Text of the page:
Once the protective sheets are simultaneously cut and sealed, the dance bars return to their resting position, the electric switches are deactivated and the brakes are applied, stopping the operation of the electric motors and the rotation of the first and second rolls.

BRIEF DESCRIPTION OF THE DRAWINGS

The features of a specific embodiment of the invention are illustrated in the drawings, in which:

FIG. 1 is a side elevational view of a machine incorporating the features of the invention;

FIG. 2 is a front view of an entrance to the machine illustrating a pair of first edge guides and a pair of second edge guides;

FIG. 3 is a front view of a front sealing bar;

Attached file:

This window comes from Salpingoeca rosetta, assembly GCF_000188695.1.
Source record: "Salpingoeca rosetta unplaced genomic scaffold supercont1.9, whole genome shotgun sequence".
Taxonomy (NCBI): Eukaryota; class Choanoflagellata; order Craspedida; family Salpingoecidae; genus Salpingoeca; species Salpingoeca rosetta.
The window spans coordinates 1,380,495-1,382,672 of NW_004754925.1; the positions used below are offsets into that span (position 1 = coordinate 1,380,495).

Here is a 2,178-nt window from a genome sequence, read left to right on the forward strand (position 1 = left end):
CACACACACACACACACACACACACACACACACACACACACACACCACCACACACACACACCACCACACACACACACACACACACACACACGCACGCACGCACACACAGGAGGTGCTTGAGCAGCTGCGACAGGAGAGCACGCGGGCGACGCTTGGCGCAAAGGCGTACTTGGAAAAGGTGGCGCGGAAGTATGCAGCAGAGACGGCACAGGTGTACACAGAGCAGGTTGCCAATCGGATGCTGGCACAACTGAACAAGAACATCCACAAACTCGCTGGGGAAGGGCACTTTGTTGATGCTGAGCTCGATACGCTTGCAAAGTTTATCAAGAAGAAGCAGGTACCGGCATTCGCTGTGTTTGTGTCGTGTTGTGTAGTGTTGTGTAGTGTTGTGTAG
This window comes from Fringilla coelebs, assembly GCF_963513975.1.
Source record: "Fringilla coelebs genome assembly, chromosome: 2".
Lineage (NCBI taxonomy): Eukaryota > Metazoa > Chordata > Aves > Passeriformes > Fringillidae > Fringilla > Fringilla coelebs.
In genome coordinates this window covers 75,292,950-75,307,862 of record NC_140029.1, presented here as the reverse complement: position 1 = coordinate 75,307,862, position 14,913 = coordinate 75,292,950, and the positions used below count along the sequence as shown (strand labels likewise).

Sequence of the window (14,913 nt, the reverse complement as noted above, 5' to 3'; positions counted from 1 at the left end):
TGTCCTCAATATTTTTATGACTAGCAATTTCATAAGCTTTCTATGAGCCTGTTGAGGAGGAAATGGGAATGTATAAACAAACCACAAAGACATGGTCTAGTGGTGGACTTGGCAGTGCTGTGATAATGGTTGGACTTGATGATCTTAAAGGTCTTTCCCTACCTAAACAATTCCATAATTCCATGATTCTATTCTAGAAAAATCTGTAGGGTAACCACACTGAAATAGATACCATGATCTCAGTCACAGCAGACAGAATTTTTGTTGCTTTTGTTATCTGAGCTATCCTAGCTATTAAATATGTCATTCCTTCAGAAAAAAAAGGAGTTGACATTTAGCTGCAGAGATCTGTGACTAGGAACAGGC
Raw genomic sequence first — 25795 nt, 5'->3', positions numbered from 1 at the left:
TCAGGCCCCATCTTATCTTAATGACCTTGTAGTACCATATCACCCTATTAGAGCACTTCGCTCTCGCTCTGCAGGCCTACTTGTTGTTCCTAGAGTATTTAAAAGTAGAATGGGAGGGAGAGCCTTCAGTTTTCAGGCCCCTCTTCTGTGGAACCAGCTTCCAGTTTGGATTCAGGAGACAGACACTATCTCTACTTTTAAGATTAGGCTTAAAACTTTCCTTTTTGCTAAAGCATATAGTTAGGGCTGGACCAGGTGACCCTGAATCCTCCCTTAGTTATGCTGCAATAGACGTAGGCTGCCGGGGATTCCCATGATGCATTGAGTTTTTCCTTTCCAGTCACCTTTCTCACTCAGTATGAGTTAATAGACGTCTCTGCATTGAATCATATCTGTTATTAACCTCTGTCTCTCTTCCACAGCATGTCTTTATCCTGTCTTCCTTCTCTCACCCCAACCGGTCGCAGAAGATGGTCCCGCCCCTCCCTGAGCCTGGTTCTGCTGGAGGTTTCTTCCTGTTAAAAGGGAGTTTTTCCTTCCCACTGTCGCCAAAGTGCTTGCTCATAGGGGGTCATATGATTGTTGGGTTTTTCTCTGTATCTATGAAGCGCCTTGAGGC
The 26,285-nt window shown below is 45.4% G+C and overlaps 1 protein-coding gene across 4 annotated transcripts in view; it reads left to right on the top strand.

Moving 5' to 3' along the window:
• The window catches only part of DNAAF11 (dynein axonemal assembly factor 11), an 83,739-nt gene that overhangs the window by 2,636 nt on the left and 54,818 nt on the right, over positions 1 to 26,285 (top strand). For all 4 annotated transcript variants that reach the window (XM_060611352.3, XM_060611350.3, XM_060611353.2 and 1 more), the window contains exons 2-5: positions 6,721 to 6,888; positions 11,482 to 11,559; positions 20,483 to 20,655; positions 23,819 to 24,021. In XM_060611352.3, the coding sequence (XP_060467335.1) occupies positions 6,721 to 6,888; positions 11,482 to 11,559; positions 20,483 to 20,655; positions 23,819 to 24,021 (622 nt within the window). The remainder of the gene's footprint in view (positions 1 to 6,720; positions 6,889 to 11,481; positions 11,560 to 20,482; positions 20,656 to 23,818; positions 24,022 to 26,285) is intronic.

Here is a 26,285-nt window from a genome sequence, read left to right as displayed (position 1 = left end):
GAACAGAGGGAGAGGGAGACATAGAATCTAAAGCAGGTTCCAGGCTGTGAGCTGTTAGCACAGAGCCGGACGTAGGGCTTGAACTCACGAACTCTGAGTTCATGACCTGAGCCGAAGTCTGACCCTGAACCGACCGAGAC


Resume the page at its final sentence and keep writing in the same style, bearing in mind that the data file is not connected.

FIG. 4 is a side view of the front sealing bar; and

FIG. 5 is a block diagram illustrating the step-wise operation of the machine in wrapping a newspaper.

DETAILED DESCRIPTION

This invention is an improvement on the machine for wrapping newspapers disclosed in U.S. Pat. No. 3,559,367, which is hereby incorporated by reference. The principles of this invention relate to improving the manner in which the sheets of protective material are deployed over the top and bottom surfaces of a newspaper as it is carried through the newspaper wrapping machine 10, as shown in FIG. 1. These improvements will permit the machine to be used to wrap any newspaper, regardless of its thickness. The principles of this invention also relate to improving: (1) the manner in which sheets of protective material are placed over the top and bottom surfaces of a newspaper to avoid unwanted lateral movement; and (2) the manner in which a sealed portion of the protective material is cut after the newspaper has been completely enveloped so as to avoid an unwanted build up of the protective material at the cutting mechanism.